Postnatal Incontinence: The Silent Struggle for Mothers

It is estimated that one of three new mothers develop urinary incontinence. Although stressful, the condition remains a frequently overlooked form of maternal morbidity.                               

The reason why we rarely hear of postpartum incontinence may be due to the stigma attached to bladder leakage. Nearly half of female incontinence sufferers admit that an overactive bladder affects their happiness and leaves them feeling ashamed in a body they feel is older than their age. Jeremy Ockrim, a consultant urologist at the Hospital of St John in London, asserts, “around seven million women have some degree of incontinence- and it’s a hidden problem, because so many are too embarrassed to seek help”.

 

Are you struggling with incontinence during pregnancy? Seek advice and tips from our informative blog.

 

“I’ve Just Been Through Childbirth. Why Am I Incontinent?”

Childbirth can put severe strain on the pelvic floor muscles, which greatly weakens them. Pelvic floor muscles support the pelvic organs and span the bottom of the pelvis. In women, these pelvic floor organs are the bladder, bowel and uterus. Therefore, when these are weakened, many women find themselves having an overactive bladder. It makes sense, then, that the most common type of postpartum incontinence is stress incontinence, which occurs when pressure is put on the pelvic floor. In addition to this, childbirth can also cause severe damage to the nerves that control the bladder, resulting in a loss of control over the bladder.

Several risk factors have also been recorded over the years in relation to postpartum incontinence. Vaginal birth is known to be a major determinant of incontinence. A study in 2006 found that fewer women have urinary incontinence after a first delivery by caesarean section. Compared with spontaneous caesarean section, the chance of devloping incontinence after a vaginal birth was around 3 times higher. Older maternal age has also been identified as a risk factor for postnatal incontinence. Interestingly, higher BMI and heavier babies has also been proven to be a risk factor for postnatal incontinence.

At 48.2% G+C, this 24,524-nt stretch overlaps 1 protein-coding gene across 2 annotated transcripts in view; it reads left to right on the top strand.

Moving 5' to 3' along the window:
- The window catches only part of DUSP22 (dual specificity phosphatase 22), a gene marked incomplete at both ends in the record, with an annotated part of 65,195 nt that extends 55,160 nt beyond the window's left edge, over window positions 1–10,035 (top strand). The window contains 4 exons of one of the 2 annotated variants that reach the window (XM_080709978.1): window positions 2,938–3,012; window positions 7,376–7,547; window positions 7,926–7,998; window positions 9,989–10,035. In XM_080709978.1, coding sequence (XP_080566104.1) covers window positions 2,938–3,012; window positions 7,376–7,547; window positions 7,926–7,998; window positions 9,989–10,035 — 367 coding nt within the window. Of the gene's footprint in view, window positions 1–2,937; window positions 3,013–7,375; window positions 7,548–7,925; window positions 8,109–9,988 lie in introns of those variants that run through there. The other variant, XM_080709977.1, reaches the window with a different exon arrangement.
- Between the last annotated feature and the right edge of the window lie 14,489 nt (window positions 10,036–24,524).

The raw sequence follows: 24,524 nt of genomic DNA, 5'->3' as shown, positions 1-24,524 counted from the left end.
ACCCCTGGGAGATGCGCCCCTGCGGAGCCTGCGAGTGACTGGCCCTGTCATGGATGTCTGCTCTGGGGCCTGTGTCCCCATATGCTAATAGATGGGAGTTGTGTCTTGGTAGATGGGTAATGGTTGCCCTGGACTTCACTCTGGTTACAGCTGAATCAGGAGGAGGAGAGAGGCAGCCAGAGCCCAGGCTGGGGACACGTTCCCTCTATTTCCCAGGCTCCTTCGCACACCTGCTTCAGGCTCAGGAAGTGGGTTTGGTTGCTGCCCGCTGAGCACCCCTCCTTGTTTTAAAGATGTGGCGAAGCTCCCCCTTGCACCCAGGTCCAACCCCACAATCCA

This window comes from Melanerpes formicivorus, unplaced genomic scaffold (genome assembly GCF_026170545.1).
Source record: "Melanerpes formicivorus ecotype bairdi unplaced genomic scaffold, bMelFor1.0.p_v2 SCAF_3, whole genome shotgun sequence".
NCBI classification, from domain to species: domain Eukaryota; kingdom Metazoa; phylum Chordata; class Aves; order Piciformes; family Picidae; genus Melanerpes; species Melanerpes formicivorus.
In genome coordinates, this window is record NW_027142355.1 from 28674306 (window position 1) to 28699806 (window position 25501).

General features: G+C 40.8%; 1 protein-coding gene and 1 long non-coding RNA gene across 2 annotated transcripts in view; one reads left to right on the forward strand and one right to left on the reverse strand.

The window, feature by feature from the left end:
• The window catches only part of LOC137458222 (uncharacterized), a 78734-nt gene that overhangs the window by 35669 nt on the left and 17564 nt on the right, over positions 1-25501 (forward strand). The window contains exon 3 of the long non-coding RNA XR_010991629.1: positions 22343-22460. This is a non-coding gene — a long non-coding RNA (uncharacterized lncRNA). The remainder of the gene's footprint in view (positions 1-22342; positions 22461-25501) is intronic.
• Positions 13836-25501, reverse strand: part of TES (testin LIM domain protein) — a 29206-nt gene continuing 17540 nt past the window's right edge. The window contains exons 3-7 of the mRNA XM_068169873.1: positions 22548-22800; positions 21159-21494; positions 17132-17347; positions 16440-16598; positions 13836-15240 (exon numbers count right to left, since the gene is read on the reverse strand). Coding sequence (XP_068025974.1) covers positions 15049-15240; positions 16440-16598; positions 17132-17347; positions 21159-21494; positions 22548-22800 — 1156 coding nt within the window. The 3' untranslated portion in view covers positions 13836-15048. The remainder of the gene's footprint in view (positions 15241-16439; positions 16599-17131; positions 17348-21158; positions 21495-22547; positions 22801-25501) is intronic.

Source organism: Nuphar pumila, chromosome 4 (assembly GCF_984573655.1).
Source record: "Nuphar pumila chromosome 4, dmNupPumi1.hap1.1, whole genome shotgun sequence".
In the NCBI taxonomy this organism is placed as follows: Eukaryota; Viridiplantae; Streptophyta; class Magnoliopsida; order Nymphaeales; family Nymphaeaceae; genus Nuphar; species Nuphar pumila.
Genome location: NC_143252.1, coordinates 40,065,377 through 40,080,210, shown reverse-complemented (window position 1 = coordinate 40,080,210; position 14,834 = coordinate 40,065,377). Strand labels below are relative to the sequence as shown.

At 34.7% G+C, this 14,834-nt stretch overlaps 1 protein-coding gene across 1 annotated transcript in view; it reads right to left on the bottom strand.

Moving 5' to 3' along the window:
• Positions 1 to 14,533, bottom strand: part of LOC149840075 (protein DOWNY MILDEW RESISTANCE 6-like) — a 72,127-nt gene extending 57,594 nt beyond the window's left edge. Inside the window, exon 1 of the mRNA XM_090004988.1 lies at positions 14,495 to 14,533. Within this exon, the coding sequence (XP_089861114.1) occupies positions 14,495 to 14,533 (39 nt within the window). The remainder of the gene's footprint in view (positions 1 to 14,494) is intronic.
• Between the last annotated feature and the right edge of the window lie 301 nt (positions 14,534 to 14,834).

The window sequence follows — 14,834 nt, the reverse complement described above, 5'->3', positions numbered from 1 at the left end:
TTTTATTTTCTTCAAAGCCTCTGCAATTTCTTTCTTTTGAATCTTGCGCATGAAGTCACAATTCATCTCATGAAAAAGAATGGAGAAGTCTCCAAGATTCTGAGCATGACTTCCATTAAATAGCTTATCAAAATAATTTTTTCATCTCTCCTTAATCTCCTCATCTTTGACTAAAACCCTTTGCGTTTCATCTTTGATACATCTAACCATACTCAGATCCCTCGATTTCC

A recent study found that women with postpartum stress incontinence had a significantly greater incidence of stress incontinence during their first pregnancy.

What to Do Next                                    

Childbirth can be stressful enough without having to worry about leaking after giving birth. Firstly, it is important to remember that you are not alone in having incontinence after childbirth. Although it is not something you should “just live with”, remembering that it is a common problem can be a huge help in finding a solution.

In many cases, women use a pessary, a device to block the urethra or strengthen the pelvic muscles. This can be provided to you by a hospital, GP or a continence advisor. Doctors can also prescribe effective medications to control muscle spasms in the bladder. Another popular treatment method for postpartum incontinence is practicing kegel exercises. These are a popular choice for treating incontinence. You can read about how to do these here.

Finding the ideal product for you is also vital. In any circumstance, do not settle for sanitary products. These are not designed for absorbing urine, and you deserve a more sufficient product. You can find advice on looking for a product in our Product Guides section.

 

Improving Care for New Mothers

The nature of childbirth will always cause strain on the pelvic floor muscles, and postpartum incontinence will likely always be a risk. However, there are definitely ways to mitigate the damage. There are many ways that health professionals can improve new mothers’ experience of incontinence. Women could benefit from routine symptom screening and discussion of healthy bladder habits. Learning about muscle techniques could also help women prevent symptoms from worsening. Education on the range of pelvic floor injuries known to be associated with childbirth could help new mothers to understand what is happening to their bodies. Ultimately, some of the risk factors of postpartum incontinence are modifiable and worth looking into. It is hoped that ongoing research will give us information on individuals that are particularly susceptible to damage.

Although it is difficult, postpartum incontinence can be treated with the help of Doctors, proactive behaviour and patience.

 

Are you struggling with stress incontinence during exercise? Read our guide to managing stress incontinence when running.

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